PARK CITY — It makes sense when the starter explains it: First gate on the left and then alternate — flag to the right, then left, then right and so on — to the finish where you collect your medal, gold of course, and start thinking Olympics.

Certainly, it's a start. At some point even the very best ski racers faced their first gate.

For thousands of skiers each year, that first gate is a red or blue on a Nastar course. These are the so-called citizens' races for skiers of intermediate ability who don't normally compete. Fun races in most cases; serious to some.

The races most certainly show that while running gates may be fun, there's more to winning than alternating gates.

Many resorts offer some form of citizens' races. Park City has stayed with one of the oldest continuous programs called Nastar.

The format is simple enough. Pay a fee ($6 for two runs), then step behind the start wand, wait for the starter's signal and go . . . first gate on the left and alternate.

It's the same routine at more than 100 other ski areas around the country involved in Nastar. Ultimately, what it means is that under a complex handicap system, on the very same day, at precisely the same time, a 45-year-old racer skier could race in Vermont or Utah and stand to win the same medal.

The way it works is that participating resorts start with a team of pacesetters (Park City has six), who compete on a national level at the start of the year. The fastest of the pacesetters is given a "zero" handicap, with trailing skiers getting higher handicaps.

At the start of each day, one of the pacesetters skis both the red and blue Nastar courses. This sets up a handicap on that course with all the other Nastar courses around the country.

The side-by-side courses are then turned over to the racers. They start, they finish and, if they are good enough, they pick up their medal — bronze, silver and gold — at the finish. Friends race friends, moms race sons, daughters race dads or strangers could race strangers.

And, says John Lewis of the Park City race department, more often than not they all come back and try again.

"They see it's not hard, that it's fun, and they want a second run to see if they can better their time, and in most cases they do," he said.

There is still, in many skiers, that hesitation to put skis behind the starting wand and face the serpentine of gates. Those who do run the Nastar course often become avid fans of the sport.

What sometimes happens, however, is skiers save the race for the last run or the last day.

"They want to get in some practice before they race, when, in fact, they should race on the first day or at least early in the day, and then see how they've improved by the last day or last run," Lewis suggested.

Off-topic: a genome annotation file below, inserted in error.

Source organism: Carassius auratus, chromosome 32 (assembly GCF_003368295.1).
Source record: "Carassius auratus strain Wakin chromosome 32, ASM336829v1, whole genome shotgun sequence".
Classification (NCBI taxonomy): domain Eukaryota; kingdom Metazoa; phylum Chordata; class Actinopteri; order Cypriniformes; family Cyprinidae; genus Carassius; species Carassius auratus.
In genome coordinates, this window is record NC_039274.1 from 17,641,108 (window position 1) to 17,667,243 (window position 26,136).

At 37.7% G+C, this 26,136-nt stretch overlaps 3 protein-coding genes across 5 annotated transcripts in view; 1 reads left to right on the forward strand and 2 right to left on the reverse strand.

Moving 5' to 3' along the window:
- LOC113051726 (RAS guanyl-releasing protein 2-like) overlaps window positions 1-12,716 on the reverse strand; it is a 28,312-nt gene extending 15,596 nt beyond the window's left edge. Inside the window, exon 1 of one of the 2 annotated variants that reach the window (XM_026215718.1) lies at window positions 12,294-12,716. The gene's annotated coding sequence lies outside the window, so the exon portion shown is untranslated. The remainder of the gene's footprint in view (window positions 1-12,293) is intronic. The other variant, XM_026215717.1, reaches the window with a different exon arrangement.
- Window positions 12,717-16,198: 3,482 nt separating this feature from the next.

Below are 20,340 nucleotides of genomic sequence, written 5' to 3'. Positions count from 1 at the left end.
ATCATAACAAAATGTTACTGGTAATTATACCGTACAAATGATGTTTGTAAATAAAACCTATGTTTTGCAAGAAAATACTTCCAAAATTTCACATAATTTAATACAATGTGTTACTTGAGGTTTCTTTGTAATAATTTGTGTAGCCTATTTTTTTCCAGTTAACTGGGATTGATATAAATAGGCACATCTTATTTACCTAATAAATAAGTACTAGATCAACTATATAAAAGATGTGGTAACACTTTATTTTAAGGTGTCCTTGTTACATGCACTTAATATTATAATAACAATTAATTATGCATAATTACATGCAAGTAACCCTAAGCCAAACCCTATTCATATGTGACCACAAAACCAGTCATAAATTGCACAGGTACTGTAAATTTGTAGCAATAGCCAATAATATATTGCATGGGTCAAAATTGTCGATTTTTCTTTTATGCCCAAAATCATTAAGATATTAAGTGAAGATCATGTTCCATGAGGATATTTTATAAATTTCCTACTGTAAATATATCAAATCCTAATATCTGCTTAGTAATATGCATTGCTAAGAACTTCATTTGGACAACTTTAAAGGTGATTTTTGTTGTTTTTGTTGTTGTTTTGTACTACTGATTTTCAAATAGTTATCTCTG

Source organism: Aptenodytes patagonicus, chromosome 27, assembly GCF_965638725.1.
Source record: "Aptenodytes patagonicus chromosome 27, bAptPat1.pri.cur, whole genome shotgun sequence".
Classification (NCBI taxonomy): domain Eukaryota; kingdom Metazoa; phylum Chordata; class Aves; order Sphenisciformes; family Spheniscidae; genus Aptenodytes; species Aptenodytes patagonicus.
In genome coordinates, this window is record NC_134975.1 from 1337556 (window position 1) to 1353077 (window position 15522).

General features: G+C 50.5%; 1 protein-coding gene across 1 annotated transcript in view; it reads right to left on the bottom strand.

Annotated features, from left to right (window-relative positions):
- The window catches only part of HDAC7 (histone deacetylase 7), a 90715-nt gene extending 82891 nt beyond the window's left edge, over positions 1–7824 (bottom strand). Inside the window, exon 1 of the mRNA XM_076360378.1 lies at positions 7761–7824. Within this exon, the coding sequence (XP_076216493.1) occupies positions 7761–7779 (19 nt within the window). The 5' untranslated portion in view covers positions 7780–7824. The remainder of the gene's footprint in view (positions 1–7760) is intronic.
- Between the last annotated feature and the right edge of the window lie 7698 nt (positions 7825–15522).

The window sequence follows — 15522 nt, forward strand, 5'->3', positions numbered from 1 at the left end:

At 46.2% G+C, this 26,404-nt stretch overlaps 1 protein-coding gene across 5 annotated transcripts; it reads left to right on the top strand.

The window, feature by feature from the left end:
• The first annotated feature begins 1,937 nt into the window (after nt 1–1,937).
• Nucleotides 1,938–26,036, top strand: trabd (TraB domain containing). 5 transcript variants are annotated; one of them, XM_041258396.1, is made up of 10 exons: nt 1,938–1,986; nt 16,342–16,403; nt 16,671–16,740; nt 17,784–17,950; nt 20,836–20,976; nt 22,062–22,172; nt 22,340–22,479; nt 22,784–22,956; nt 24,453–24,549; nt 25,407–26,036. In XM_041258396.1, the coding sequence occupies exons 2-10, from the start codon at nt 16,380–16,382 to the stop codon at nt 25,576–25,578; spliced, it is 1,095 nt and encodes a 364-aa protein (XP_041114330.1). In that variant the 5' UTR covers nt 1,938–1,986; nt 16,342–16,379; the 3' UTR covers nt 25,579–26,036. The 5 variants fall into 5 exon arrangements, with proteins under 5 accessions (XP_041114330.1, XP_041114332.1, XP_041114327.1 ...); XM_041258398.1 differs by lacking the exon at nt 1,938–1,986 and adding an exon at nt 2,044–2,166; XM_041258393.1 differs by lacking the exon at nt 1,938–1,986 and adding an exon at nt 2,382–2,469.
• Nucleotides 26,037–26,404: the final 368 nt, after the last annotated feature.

In fact, the busiest months for the race department, said Karen Korfanta, race department manager, are the last months in the ski season — February, March and April.

By this time skiers have had time to fine tune their carving skills before tackling gates. It's also a time when ski groups start to gather at resorts.

"These races are very popular with clubs. Sometimes they'll have us hold the medals and present them at a club function at the end of the trip," she said.

"Then we have the very avid racers. They race every day. They race at every resort they visit and track their times on a national level over the Internet. They're constantly trying to improve their times."

Aside from the fun, races also have another benefit, said Korfanta — they help to improve skiing.

"What the gates do is force a skier to make turns around the gates, not simply where he or she wants to turn. Running gates really does help timing and make people better skiers," Korfanta said.

The ability of the racers varies as much as their ages. The youngest around 5, the oldest past 80; the golds going to former racers most often and the bronzes to your beginners to intermediates with a few races behind them.

Under the Nastar program, about 65 percent of the racers will actually medal. Most will get a bronze, a smaller group will earn the silver and far fewer will win the gold.

To accommodate everyone, the program has factored in formula for snowboarders and telemark skiers.

Park City's race program runs Wednesdays through Saturdays. The number of racers involved will depend on the day, ranging from 50 to 60 to more than a couple of hundred.

All of them given the same instructions — first gate on the left — and all with the same opportunity to medal.